I’ve been thinking a lot recently about an odd shift I’m seeing. It seems like a couple of years ago, there was a big push in my corner of libraryland to “try new things,” which was mostly code for “try a blog, try a wiki, try IM, try social bookmarking, try Flickr, try ANYTHING.! Please!!” It was pretty exciting to blog and read blogs during that time. I learned a lot from people who pointed to new extensions they were using, new social tools, new uses for “older” tools.
But recently I’ve felt (and I know others have felt) like there’s nothing more we can contribute to this discussion that’s really and truly new. We can go to conference sessions geared to introducing the newest of the new tools and already know about every single tool discussed and know a handful or even a fistful of libraries that are using them. We might even be using them ourselves.
The same can be said for “new” service models or collection changes or any number of other topics. Maybe it’s a function of my having been slightly too overextended in the last few months to have the energy to get excited about or imagine new implementations of the ideas I’ve heard about, but I know I’ve had the feeling recently that maybe there isn’t much more that’s new to learn about in my previous areas of interest right now. What’s more, I’ve heard a few other librarians say similar things. “I just can’t come up with anything that other libraries haven’t already tried. There’s just nothing actually new going on here.”
It’s almost like my whole corner of the library world took a collective sigh and realized we’re tired.
And maybe there’s truth in this feeling, though I doubt it. Maybe we’ve settled far enough into the social web or the fill-in-the-blank-new-Library2.0-service world that it’s no longer confusing enough to wonder about or new enough to get excited over. Or maybe we’re all just getting over the Long Winter (it’s snowing here today… seriously… maybe 8 inches by tomorrow morning). Or maybe there’s enough communication now that where we would previously have had a hard time knowing about what other libraries are up to, now it’s quite easy to skim a feed reader and get a quick run-down every single day. (If this is the case, I think it’s a wonderful development.)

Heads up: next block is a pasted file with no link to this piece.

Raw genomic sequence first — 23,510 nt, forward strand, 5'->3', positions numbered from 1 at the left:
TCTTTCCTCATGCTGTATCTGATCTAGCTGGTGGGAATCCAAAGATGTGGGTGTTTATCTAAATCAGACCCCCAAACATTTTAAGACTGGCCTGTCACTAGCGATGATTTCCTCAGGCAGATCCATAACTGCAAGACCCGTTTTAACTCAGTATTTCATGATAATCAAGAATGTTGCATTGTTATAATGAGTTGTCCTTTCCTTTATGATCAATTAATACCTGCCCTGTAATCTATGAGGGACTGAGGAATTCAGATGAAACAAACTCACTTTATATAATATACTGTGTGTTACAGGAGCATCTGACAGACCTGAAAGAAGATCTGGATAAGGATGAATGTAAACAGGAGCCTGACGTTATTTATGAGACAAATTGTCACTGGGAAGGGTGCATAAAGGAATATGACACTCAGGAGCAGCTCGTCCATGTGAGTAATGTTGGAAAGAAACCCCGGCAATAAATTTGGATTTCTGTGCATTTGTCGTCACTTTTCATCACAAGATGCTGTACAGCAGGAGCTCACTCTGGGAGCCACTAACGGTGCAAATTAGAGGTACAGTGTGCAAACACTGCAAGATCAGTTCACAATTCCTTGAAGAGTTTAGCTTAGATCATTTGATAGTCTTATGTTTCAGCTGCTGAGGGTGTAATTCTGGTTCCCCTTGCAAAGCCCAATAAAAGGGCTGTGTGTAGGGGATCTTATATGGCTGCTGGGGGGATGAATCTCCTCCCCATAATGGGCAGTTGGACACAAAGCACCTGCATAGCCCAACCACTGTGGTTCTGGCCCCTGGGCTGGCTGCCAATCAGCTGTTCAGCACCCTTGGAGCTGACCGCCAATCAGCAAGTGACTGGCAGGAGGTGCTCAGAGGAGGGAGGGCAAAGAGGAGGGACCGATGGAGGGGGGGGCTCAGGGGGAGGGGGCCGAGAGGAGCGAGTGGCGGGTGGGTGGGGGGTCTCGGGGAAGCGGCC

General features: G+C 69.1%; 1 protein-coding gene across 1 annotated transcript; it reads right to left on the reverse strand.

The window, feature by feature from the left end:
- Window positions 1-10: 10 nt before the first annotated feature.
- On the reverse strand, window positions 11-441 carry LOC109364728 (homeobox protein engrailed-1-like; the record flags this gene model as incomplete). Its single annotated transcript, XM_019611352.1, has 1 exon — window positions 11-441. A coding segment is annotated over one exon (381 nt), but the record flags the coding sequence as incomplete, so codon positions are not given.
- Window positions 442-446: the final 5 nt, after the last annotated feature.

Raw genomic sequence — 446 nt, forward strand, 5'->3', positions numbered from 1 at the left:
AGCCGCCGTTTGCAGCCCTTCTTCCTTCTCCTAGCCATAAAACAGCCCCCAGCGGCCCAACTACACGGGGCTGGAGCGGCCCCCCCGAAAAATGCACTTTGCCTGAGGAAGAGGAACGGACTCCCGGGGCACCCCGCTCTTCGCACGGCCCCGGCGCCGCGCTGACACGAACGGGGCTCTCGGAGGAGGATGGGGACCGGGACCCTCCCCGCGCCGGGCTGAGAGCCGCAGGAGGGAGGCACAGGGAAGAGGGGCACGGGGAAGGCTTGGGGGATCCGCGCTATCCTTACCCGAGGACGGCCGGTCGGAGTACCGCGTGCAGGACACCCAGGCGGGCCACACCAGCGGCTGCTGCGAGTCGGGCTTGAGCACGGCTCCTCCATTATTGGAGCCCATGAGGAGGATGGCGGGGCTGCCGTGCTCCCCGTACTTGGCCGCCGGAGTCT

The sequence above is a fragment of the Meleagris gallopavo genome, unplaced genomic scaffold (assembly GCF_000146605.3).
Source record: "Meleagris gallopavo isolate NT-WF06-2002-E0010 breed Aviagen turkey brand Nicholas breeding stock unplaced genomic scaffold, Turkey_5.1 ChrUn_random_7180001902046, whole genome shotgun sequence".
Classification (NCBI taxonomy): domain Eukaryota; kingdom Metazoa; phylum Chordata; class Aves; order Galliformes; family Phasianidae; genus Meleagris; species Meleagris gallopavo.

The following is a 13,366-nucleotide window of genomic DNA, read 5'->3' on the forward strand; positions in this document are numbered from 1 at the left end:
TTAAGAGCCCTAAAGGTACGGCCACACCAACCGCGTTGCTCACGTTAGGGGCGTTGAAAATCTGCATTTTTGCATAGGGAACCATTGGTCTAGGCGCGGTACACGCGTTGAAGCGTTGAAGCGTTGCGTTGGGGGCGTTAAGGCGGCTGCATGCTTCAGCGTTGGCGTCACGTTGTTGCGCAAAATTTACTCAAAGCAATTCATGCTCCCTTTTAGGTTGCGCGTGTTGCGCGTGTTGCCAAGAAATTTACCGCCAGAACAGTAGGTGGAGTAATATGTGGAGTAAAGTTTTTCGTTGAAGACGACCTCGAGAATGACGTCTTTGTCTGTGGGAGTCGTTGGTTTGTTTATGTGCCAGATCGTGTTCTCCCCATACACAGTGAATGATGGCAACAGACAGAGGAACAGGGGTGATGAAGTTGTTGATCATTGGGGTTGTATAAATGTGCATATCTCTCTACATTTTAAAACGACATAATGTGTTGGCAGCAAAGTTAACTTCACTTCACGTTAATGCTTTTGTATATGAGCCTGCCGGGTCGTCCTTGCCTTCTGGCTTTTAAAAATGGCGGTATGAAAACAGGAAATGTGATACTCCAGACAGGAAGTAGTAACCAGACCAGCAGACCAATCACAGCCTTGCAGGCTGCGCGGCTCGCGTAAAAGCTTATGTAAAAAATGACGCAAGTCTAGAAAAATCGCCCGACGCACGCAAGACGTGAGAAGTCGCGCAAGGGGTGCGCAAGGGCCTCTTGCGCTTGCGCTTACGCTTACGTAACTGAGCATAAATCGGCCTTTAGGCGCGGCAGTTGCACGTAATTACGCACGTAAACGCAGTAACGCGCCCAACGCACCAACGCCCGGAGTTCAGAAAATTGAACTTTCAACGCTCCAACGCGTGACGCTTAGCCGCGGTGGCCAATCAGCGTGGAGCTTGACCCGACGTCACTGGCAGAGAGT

But my hunch is that while we’re pretty much trained from college on upward that “original” is a synonym for “good,” and “derivative” is a synonym for “lazy,” it actually doesn’t work that way in real life. It doesn’t matter if 3/4 of the libraries you know about are implementing a new service or tool. Even if other libraries have tried whatever you’re trying, there’s still usually no way to adopt implementations wholesale. Almost always, you have to evaluate and tweak and shift and re-mix ideas to fit your own context and your own community.
And this leads me to believe that maybe the problem isn’t that there isn’t anything new happening; that the problem is with me. I’m the one sighing and acknowledging that I’m tired. I’m the one who’s been overextended just enough to shut off that creative part of me that used to read what people are doing and start scheming about how it would look at MY library. If this is the case, I sincerely hope that my trip to Computers in Libraries will jump start that portion of my brain and help me not just know but actually believe that it doesn’t matter that other people are doing cool things already. They’d still be new and cool to think about trying here. And these reports I’m reading and the others that I’m generating, and the lessons I’m learning from planning a conference, and the other lessons I’m learning from helping out with Print Management implementation?… Maybe these are still interesting and not just “the same thing that everyone else is doing, so why would they care.”
We’ll see. Here’s hoping.